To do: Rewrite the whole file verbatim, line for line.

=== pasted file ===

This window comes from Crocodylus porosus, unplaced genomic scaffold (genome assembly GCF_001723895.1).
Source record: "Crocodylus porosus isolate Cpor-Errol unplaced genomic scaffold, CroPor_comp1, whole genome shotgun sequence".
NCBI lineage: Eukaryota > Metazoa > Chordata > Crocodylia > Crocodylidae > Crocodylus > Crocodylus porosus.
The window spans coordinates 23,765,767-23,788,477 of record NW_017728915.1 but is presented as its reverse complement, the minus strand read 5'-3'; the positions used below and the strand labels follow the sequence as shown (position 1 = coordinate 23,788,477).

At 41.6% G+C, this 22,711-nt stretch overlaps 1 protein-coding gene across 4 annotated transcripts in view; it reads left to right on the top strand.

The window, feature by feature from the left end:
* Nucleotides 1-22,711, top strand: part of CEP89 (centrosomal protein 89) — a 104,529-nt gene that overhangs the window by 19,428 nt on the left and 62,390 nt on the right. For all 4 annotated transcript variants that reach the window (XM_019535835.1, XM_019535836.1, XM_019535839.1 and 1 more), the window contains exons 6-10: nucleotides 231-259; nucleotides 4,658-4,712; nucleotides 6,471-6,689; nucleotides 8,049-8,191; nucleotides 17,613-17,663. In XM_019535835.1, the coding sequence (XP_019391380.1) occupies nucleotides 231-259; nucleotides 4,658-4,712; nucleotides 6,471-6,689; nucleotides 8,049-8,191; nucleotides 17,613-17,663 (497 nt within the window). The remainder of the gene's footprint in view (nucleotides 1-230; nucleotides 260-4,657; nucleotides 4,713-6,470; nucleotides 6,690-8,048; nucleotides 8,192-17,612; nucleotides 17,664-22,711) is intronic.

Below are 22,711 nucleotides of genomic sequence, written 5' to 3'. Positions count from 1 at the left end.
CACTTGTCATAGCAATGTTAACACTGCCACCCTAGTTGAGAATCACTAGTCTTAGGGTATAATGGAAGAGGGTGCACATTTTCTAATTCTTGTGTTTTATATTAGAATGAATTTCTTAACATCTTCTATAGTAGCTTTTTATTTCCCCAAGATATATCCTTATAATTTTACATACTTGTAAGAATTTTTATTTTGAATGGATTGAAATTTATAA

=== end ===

This window comes from Crocodylus porosus, unplaced genomic scaffold (genome assembly GCF_001723895.1).
Source record: "Crocodylus porosus isolate Cpor-Errol unplaced genomic scaffold, CroPor_comp1, whole genome shotgun sequence".
NCBI lineage: Eukaryota > Metazoa > Chordata > Crocodylia > Crocodylidae > Crocodylus > Crocodylus porosus.
The window spans coordinates 23,765,767-23,788,477 of record NW_017728915.1 but is presented as its reverse complement, the minus strand read 5'-3'; the positions used below and the strand labels follow the sequence as shown (position 1 = coordinate 23,788,477).

At 41.6% G+C, this 22,711-nt stretch overlaps 1 protein-coding gene across 4 annotated transcripts in view; it reads left to right on the top strand.

The window, feature by feature from the left end:
* Nucleotides 1-22,711, top strand: part of CEP89 (centrosomal protein 89) — a 104,529-nt gene that overhangs the window by 19,428 nt on the left and 62,390 nt on the right. For all 4 annotated transcript variants that reach the window (XM_019535835.1, XM_019535836.1, XM_019535839.1 and 1 more), the window contains exons 6-10: nucleotides 231-259; nucleotides 4,658-4,712; nucleotides 6,471-6,689; nucleotides 8,049-8,191; nucleotides 17,613-17,663. In XM_019535835.1, the coding sequence (XP_019391380.1) occupies nucleotides 231-259; nucleotides 4,658-4,712; nucleotides 6,471-6,689; nucleotides 8,049-8,191; nucleotides 17,613-17,663 (497 nt within the window). The remainder of the gene's footprint in view (nucleotides 1-230; nucleotides 260-4,657; nucleotides 4,713-6,470; nucleotides 6,690-8,048; nucleotides 8,192-17,612; nucleotides 17,664-22,711) is intronic.

Below are 22,711 nucleotides of genomic sequence, written 5' to 3'. Positions count from 1 at the left end.
CACTTGTCATAGCAATGTTAACACTGCCACCCTAGTTGAGAATCACTAGTCTTAGGGTATAATGGAAGAGGGTGCACATTTTCTAATTCTTGTGTTTTATATTAGAATGAATTTCTTAACATCTTCTATAGTAGCTTTTTATTTCCCCAAGATATATCCTTATAATTTTACATACTTGTAAGAATTTTTATTTTGAATGGATTGAAATTTATAA